The AOFM has, at current prices, made an unrealised profit by entering into the swap transaction, meaning that, after allowing for the time value of money, future swap receipts are expected to exceed future swap payments.

The situation when the current market price of your company stock is higher than the strike price of the options you have been granted. You are in the money because you would make a spread by exercising stock options in this situation.

call ( put) whose exercise price is lower (higher) than the current price of the underlying; i.e. an option which, if exercised immediately would result in a profit for the buyer of the option.

The option has an exercise price that is below the current market value of the underlying security.

A "Call" option is said to be "in the money" when the current market price is higher than the strike price. A "Put" option is said to be "in the money" when the current market price is below the strike price of the option contract.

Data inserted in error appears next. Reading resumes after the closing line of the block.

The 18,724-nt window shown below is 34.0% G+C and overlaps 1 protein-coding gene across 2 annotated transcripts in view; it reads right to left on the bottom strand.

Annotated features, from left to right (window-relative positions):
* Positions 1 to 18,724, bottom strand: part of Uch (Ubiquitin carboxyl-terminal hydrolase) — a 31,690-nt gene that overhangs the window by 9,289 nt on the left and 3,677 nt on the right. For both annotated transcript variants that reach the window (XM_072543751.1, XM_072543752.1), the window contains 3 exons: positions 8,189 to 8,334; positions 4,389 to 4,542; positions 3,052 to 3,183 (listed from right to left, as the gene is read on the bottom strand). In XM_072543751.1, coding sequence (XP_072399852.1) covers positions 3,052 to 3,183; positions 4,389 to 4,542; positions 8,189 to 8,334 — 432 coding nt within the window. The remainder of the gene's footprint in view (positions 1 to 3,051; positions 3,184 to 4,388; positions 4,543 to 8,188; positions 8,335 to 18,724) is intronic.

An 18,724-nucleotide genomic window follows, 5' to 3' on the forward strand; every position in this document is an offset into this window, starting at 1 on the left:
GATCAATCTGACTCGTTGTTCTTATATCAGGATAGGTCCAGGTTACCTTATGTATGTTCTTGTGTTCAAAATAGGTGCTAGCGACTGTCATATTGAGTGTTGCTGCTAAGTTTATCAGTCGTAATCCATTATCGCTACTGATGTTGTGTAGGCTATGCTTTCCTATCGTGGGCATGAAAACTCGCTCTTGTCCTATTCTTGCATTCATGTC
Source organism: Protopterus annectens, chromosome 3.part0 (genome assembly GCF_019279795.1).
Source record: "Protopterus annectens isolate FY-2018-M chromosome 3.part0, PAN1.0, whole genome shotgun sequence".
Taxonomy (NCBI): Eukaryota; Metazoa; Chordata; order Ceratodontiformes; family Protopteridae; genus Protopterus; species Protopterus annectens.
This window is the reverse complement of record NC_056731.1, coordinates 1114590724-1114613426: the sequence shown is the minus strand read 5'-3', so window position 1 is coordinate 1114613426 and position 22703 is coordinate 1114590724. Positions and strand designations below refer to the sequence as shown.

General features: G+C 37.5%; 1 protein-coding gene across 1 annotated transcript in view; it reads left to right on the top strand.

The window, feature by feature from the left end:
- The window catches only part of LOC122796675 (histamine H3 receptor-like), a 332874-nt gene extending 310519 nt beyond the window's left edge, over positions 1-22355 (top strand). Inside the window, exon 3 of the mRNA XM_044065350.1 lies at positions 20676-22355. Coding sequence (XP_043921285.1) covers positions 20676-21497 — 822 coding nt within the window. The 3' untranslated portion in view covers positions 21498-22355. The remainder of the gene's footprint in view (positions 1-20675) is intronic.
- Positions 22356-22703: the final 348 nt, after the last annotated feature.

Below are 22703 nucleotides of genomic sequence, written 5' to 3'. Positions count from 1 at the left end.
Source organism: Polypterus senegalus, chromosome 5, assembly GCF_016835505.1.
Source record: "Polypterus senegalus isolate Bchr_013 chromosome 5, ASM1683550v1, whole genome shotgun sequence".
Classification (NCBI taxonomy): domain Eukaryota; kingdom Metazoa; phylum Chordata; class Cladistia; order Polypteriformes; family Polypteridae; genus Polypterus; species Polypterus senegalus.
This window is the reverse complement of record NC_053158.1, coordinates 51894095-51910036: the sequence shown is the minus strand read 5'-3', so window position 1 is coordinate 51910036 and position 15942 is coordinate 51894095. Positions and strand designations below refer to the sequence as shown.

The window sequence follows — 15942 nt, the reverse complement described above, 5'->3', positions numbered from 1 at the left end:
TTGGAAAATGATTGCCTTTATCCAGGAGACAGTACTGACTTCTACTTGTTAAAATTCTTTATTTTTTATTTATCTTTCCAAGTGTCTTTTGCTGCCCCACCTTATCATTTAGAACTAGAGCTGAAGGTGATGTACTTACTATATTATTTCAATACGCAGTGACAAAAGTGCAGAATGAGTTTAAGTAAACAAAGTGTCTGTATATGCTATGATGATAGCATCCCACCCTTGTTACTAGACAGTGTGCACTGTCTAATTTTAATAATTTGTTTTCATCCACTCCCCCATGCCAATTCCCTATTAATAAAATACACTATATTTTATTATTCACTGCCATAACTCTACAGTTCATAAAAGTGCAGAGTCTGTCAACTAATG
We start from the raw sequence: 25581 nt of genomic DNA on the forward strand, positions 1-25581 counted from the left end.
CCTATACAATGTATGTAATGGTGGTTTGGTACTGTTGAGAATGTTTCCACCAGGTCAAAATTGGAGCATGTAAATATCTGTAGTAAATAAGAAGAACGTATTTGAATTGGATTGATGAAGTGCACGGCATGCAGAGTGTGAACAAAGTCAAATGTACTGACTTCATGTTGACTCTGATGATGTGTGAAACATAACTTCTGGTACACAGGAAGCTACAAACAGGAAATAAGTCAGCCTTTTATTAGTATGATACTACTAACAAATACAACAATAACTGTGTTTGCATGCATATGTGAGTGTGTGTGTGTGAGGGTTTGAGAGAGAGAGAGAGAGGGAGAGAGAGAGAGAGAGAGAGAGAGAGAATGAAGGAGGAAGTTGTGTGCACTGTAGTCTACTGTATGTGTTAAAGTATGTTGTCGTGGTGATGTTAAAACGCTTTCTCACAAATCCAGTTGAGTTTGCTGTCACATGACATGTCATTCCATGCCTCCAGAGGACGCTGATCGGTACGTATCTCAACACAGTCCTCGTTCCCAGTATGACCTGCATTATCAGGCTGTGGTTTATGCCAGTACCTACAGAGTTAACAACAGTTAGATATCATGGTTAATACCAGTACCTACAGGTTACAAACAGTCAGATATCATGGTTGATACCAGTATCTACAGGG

A term describing any option that has intrinsic value. A call option is in-the-money if the underlying security is higher than the striking price of the call. A put option is in-the-money if the security is below the striking price.

An option with intrinsic value. A call option is in the money if the price of the underlying is higher than the strike price of the call. A put option is in the money if the price of the underlying is below the strike price of the put.

An option that can be exercised immediately at the current market price of the underlying instrument and that will result in a cash credit. A call option is inthemoney if its strike price is below the current market value of the underlying instrument. Conversely, a put option is inthemoney if its strike price is above the current market price.